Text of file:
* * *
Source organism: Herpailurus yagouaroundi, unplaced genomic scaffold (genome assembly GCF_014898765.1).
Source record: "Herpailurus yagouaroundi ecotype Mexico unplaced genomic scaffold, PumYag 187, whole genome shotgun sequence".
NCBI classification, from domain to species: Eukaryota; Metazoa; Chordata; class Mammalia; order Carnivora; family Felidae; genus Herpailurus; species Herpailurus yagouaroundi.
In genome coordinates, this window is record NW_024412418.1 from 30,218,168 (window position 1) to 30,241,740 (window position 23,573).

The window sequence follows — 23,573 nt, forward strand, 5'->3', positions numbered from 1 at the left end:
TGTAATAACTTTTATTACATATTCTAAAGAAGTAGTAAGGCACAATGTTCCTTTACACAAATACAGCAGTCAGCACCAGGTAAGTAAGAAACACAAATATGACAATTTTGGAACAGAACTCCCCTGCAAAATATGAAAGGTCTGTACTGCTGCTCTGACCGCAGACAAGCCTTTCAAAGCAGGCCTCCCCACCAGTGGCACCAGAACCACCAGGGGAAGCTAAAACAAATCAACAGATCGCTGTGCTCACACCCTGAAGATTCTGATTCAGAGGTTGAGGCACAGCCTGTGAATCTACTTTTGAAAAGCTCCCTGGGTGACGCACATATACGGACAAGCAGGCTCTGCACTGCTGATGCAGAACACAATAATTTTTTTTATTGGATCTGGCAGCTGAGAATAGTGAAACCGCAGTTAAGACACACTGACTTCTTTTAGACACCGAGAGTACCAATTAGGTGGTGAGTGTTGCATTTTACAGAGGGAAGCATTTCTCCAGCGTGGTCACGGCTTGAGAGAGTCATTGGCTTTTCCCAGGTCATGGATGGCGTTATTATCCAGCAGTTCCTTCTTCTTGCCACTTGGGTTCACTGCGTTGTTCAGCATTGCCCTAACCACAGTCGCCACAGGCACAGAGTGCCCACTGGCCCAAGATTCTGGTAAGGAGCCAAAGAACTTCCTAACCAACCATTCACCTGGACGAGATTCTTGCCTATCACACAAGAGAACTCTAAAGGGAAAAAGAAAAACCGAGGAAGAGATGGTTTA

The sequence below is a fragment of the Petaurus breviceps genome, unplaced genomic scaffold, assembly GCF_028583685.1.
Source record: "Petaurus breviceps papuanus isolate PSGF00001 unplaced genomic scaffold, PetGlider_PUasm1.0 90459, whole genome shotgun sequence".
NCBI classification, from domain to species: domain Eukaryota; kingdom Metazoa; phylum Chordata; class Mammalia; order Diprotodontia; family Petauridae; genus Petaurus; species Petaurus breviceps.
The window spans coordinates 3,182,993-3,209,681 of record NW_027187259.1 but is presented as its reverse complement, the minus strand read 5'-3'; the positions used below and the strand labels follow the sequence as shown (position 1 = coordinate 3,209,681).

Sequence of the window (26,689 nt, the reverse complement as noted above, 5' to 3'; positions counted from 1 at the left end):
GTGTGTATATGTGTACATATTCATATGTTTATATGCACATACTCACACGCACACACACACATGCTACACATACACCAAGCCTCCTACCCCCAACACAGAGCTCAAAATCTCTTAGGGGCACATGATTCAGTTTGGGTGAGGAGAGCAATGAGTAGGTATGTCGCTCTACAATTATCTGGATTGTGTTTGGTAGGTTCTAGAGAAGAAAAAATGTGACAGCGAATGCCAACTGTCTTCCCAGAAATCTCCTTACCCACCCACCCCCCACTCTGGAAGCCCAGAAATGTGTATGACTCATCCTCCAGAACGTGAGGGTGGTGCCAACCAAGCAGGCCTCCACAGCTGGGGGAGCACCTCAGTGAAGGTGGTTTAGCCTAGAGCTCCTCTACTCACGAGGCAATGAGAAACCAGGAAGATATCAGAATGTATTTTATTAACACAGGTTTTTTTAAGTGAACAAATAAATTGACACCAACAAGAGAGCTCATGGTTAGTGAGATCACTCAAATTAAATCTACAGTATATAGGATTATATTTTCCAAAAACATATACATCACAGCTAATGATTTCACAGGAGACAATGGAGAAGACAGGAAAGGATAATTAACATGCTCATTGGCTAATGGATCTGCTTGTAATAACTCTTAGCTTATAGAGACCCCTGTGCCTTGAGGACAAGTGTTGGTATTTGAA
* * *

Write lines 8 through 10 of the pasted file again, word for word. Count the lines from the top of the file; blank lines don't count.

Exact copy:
Source record: "Petaurus breviceps papuanus isolate PSGF00001 unplaced genomic scaffold, PetGlider_PUasm1.0 90459, whole genome shotgun sequence".
NCBI classification, from domain to species: domain Eukaryota; kingdom Metazoa; phylum Chordata; class Mammalia; order Diprotodontia; family Petauridae; genus Petaurus; species Petaurus breviceps.
The window spans coordinates 3,182,993-3,209,681 of record NW_027187259.1 but is presented as its reverse complement, the minus strand read 5'-3'; the positions used below and the strand labels follow the sequence as shown (position 1 = coordinate 3,209,681).